Dirijo uma cordial saudação aos grupos vindos de Portugal e do Brasil e demais peregrinos de língua portuguesa, desejando que esta visita por ocasião da Solenidade dos Santos Apóstolos Pedro e Paulo possa confirmar a todos na fé, esperança e caridade. Que Nossa Senhora vos acompanhe e proteja!

أرحب بمودة بالحاضرين الناطقين باللغة العربية، وخاصة كورال "الفرح التام" القادم من مصر، وجوقة "نوسروتو" من لبنان، ومؤمنين كنيسة "المٌخلص". لقد أعطى الله الوصايا لشعبه بعد أن حرره من العبودية، مظهرا هكذا سخاء محبته الأبوية. فالله يرغب في أن يحل جميع قيودنا، كي نعيش الحياة والوصايا، لا بروح العبيد، ‏وإنما بحرية الأبناء. ليبارككم الرب جميعا ويحرسكم من الشرير!‏

Pozdrawiam serdecznie Polaków, którzy przybyli z Polski i zza granicy w pielgrzymce do Grobów św. Apostołów. Pozdrawiam pielgrzymów z Łodzi, towarzyszących swemu Arcybiskupowi, który otrzyma paliusz metropolity. Witam również nowo wyświęconych diakonów z Archidiecezji Krakowskiej i Diecezji Bielsko-Żywieckiej. Życzę wszystkim, by okres wakacji, który się rozpoczyna był dla was czasem wypoczynku i piękną okazją uwielbiania Boga za dzieło stworzenia. Z odwagą trwajcie w wierze, przyznając się zawsze do Jezusa. Z serca wam błogosławię.

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Rivolgo un cordiale benvenuto ai pellegrini di lingua italiana.

Sono lieto di accogliere le partecipanti al Capitolo Generale delle Suore Francescane Immacolatine; le Religiose Carmelitane di Trivandrum; le Suore Scolastiche di Nostra Signora e i Cresimandi della Cittadella di Modena.

Saluto la Casa famiglia Sant’Antonio Abate di Sassari; la Comunità Cima di Milano; l’Associazione Emmaus di Lodi; l’Associazione socio culturale di musica di Orosei e la Caracciolo Academy musical school di Roma.

I offer a special thought to young people, to the elderly, to the sick and to newlyweds.

The day after tomorrow is the Solemnity of Saints Peter and Paul, Patrons of Rome. Let us learn from these Apostles of the Lord the ability to witness courageously to the Gospel of Jesus, beyond our differences, preserving the harmony and friendship that is the basis for the credibility of any message of faith."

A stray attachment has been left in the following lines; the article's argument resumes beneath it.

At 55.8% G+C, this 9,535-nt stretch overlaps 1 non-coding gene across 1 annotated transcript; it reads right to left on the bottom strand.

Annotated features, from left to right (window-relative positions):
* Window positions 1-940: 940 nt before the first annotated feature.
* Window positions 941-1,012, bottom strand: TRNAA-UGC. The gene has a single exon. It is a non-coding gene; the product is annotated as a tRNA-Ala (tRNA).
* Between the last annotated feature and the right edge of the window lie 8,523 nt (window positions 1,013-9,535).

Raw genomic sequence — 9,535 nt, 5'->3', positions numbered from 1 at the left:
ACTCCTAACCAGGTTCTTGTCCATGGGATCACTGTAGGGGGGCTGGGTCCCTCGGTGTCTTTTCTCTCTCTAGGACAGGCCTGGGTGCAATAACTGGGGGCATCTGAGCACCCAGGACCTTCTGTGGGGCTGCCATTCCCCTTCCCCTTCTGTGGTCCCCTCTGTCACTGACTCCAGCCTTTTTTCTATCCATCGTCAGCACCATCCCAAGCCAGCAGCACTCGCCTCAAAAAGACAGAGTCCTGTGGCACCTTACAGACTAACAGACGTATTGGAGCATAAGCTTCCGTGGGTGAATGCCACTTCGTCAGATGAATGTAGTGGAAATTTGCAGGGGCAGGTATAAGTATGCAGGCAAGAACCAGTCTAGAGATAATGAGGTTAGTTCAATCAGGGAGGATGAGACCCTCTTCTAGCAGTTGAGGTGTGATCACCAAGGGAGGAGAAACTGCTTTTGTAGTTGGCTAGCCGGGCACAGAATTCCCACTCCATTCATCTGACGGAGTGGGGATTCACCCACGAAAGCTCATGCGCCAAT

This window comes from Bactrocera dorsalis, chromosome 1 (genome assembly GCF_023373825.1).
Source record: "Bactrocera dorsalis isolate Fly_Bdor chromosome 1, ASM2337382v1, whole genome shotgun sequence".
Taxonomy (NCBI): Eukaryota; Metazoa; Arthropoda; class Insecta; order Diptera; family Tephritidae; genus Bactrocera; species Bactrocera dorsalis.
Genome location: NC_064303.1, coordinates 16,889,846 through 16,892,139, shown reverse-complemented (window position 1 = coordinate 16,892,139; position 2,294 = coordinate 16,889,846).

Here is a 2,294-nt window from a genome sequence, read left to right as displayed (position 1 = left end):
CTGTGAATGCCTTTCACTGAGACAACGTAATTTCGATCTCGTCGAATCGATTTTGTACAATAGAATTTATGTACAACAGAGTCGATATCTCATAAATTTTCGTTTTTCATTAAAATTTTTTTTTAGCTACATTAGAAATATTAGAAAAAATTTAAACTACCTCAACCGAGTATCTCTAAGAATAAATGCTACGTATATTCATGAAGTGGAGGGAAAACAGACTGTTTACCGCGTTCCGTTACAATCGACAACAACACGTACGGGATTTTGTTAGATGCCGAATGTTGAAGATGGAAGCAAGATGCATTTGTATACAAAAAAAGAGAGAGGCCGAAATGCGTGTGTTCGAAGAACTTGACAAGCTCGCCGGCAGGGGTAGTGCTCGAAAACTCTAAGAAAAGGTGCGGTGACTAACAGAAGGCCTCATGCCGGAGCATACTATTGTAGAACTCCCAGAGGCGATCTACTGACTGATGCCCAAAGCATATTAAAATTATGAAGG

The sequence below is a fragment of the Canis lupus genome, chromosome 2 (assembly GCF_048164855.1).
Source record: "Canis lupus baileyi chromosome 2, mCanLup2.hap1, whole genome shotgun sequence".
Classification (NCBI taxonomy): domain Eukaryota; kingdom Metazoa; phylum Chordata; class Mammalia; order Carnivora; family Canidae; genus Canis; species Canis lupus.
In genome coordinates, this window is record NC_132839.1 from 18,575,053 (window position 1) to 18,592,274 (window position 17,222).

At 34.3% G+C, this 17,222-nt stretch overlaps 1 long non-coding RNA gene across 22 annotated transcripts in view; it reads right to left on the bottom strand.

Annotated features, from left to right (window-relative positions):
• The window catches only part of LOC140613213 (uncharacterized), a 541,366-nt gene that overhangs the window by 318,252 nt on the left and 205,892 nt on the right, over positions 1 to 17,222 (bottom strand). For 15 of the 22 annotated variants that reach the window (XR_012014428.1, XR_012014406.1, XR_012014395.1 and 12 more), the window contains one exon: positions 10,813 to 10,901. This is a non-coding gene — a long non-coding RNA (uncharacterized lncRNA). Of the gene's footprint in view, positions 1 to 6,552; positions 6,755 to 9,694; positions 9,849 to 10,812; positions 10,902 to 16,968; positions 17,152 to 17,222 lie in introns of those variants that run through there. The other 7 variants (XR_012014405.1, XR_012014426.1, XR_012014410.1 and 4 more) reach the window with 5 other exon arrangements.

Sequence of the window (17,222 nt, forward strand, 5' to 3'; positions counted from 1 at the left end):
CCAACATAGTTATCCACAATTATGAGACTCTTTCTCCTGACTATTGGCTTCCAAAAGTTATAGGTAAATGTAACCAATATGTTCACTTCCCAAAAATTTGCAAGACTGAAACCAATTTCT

[1] In rabbinic tradition there is an enlightening text on the matter: “Why were the 10 words not proclaimed at the beginning of the Torah? ... To what can they be compared? A man, taking on the governing of a city, asked its inhabitants : ‘May I govern you?’ But they answered: ‘What good have you done that you would claim to govern us?’ So, what did he do? He built them a protective wall and channels to provide water for the city; then he fought wars for them. And when he asked again: ‘May I govern you?’, they answered, ‘Yes, yes.’ Just as the Lord made Israel leave Egypt, split the sea for them, made manna descend for them and water rise from the well, brought them quails flying and lastly fought the war against Amalek for them. And when he asked them: ‘May I govern you?’, they answered: ‘Yes, yes’” (“The gift of the Torah, Commentary on the Decalogue of Ex 20” in R. Ishmael’s Mekilta, Rome, 1982, p. 49).

[2] Cf. Benedict XVI, Encyclical Letter Deus Caritas Est, 17: “The love-story between God and man consists in the very fact that this communion of will increases in a communion of thought and sentiment, and thus our will and God’s will increasingly coincide: God’s will is no longer for me an alien will, something imposed on me from without by the commandments, but it is now my own will, based on the realization that God is in fact more deeply present to me than I am to myself. Then self-abandonment to God increases and God becomes our joy”.

[3] Cf. Homily in the Domus Sanctae Marthae, 7 October 2014: “What is prayer? It means “remembering our history, before God. Because our history” is “the history of his love for us”, ore, 10 October 2014, p. 17; cf. Detti e fatti dei padri del deserto, Milan 1975, p. 71 “Disregard is the root of all evil”.